For instance, human rights. Is not it a noble concept? But in the name of this concept, countries were conquered and hundreds of thousands were slaughtered. Cuba is frequently attacked for its “human rights’ abuses”, for it limits these rights when they transgress the rights of the society. Our adversaries deny that society also has rights; for them only individuals, and preferably those with a lot of money, have rights. I was asked about the human rights in Cuba on a Russian TV programme, and I said: Indeed, in Cuba, there are horrible abuses of human rights, and we should speak against it. In Guantanamo, Cuba. But surprisingly, they did not want to discuss it. J The concept of human rights has to be balanced by obligations to society, said important Communist philosopher Simone Weil in her book called The Need for Roots, or Prelude to a Declaration of Duties towards Mankind. Rights; in her view, were ‘subordinate and relative’ to obligations. Simone Weil could give this correct answer because she refused the trap of liberalism. She refused to pay even lip service to liberal dogmas.
Rights of sexual minorities. Gays’ right to adopt children should be balanced by the right of children to have real father and mother. Their right to get “married” should be balanced by right of men and women to enter a unique sacral union called marriage. Likewise, a man’s right to eat pork should be limited by right of a collective of Jews or Muslims to have a place that is not desecrated by pork. This is not an unimportant issue: ordinary people, the vast majority everywhere, are against giving priority to sexual minorities’ rights over their rights to family life. In the US, this issue is used to create a schism between progressive activists and the masses.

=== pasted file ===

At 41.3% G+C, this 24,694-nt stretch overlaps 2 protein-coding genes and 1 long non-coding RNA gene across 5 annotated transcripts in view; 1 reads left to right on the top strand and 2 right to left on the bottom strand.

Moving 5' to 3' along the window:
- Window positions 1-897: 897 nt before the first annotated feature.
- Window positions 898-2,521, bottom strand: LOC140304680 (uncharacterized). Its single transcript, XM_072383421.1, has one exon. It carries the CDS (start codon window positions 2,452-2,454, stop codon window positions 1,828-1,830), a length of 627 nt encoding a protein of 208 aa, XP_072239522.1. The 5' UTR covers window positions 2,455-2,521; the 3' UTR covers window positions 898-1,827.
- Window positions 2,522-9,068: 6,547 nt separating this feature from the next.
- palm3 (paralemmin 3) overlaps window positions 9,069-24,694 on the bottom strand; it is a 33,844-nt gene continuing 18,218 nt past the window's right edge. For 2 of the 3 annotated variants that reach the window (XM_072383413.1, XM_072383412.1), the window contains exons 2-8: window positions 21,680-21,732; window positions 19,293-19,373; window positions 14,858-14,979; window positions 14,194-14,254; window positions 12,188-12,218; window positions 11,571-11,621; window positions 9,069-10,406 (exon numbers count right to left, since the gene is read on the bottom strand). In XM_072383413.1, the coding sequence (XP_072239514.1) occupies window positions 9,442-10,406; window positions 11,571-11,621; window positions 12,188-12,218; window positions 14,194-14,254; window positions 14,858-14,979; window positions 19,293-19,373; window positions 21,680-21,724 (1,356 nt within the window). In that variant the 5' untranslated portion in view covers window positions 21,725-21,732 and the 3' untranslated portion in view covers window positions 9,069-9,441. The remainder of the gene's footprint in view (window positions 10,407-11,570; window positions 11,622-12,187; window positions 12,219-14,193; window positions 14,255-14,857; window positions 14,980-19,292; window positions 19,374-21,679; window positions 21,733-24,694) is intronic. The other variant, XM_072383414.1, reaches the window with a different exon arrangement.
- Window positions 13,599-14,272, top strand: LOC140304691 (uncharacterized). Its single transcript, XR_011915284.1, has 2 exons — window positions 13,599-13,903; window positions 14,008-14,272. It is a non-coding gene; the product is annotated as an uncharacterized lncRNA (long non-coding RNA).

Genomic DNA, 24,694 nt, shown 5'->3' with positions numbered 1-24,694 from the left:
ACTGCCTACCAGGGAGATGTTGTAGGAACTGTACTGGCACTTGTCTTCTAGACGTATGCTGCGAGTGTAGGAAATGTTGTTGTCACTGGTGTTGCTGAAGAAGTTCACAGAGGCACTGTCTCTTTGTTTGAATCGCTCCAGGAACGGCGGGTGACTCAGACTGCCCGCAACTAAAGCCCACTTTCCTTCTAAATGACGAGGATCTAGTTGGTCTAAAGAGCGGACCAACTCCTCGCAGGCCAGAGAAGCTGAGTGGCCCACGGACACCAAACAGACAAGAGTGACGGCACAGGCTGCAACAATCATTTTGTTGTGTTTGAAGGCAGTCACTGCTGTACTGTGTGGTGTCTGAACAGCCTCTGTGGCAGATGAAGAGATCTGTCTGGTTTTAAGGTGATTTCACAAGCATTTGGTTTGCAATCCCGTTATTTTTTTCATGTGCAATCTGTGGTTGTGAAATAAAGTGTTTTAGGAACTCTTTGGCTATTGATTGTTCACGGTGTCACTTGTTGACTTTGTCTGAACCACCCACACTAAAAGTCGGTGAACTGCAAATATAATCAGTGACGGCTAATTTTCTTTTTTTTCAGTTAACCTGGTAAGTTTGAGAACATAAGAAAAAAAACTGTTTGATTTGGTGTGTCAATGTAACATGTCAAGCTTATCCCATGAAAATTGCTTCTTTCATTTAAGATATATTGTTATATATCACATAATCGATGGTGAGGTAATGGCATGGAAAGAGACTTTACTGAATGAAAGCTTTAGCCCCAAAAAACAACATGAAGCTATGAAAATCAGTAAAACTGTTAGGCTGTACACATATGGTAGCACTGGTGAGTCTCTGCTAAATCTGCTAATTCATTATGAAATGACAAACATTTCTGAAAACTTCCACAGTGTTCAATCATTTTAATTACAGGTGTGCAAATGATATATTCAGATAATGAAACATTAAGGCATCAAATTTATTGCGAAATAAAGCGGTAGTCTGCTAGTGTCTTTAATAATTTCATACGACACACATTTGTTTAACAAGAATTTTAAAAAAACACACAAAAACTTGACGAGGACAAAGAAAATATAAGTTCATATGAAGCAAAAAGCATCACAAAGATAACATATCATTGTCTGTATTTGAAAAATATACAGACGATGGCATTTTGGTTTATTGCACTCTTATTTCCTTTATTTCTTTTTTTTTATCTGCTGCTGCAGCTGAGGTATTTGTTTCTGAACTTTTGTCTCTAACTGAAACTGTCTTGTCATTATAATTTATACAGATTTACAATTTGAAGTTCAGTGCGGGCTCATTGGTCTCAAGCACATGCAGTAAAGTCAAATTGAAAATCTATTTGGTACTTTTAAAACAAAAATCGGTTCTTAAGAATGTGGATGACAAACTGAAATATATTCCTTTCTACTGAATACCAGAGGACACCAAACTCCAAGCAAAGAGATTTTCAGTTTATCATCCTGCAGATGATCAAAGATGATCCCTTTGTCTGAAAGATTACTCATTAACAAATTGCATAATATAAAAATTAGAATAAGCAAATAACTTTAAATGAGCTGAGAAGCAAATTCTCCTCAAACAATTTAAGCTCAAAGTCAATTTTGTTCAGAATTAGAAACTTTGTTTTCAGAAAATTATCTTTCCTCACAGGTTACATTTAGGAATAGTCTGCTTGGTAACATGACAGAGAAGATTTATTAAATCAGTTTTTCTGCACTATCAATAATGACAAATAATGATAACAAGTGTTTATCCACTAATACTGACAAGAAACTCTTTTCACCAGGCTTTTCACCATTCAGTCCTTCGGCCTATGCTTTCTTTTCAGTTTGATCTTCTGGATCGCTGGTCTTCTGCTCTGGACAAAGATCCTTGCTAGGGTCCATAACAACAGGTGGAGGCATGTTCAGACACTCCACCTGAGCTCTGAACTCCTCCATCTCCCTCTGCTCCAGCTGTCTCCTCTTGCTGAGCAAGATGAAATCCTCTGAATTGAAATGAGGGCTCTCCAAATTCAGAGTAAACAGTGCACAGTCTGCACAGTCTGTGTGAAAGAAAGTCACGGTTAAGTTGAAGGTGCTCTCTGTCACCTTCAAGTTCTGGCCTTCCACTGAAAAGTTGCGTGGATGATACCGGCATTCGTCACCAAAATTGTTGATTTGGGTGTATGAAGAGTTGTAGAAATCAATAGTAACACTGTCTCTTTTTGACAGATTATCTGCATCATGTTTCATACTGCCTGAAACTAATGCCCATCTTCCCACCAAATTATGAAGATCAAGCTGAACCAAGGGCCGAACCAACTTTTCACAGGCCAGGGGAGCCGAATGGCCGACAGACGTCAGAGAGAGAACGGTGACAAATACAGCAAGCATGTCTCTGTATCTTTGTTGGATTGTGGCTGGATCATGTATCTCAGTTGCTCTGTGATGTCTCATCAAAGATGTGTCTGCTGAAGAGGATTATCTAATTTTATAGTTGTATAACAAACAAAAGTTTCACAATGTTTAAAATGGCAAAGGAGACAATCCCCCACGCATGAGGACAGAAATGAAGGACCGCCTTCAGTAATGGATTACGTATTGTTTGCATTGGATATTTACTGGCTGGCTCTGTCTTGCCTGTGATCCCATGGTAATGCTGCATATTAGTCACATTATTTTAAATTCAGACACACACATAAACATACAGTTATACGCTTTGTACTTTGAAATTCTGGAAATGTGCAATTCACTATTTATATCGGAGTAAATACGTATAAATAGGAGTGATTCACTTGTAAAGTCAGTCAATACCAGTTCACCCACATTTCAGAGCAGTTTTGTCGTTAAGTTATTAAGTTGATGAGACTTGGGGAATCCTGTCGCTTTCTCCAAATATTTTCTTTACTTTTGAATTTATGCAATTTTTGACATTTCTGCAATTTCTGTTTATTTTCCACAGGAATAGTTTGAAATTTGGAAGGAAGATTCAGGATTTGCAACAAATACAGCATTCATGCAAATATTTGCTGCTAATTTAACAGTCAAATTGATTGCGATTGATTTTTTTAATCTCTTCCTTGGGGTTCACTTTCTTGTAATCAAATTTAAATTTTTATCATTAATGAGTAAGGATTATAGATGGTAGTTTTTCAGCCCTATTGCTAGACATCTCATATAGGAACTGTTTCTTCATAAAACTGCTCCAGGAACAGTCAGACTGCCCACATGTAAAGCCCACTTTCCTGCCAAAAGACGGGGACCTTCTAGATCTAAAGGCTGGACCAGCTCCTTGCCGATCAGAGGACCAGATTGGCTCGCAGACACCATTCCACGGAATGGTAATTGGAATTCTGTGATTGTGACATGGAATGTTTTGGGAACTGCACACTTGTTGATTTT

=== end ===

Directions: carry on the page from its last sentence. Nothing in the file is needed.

Right to worship. Animosity between socialists, or communists and the church is not inherent; it happened within a certain historical context and it may now be over. At the acme of Revolution, in 1918, the great Russian poet Alexander Block envisioned the Red soldiers being led by an invisible Jesus Christ. If Russian Communists would create harmony with the Church, Communism would survive. It is good that in Cuba churches are open, that you have positive relations with the Catholic Church with its liberation theology wing, and care for your own colourful Santeria. But peace with the church means more interaction both ways. In the 19th century, the colonial government of Cuba deported Catholic priests en masse because they supported revolution. The present government may reverse that trend. In the Latin America, there are many pro-socialist priests and bishops, and they could be brought to Cuba, while anti-socialist ones may be asked to retire. Cuba may insist on its right to select the bishops in order to ensure that more progressive priests will take these positions. If Revolution embraces the Church, the Church may embrace Revolution.
And the last thing I want to tell you: be sure of your righteousness. You are on the right path. Life in Cuba has improved steadily since the 1990s. You still have the wise leader, Fidel Castro, who is akin to Noam Chomsky for his radical thought; he has strong will and the support of the masses, the dream of Plato’s philosopher-king. You still have people who fought off the American aggression, who brought low the armoured corps of Apartheid in the savannas of Angola; you have many people with the best education in the world. You are the light of the world — keep shining, Cuba!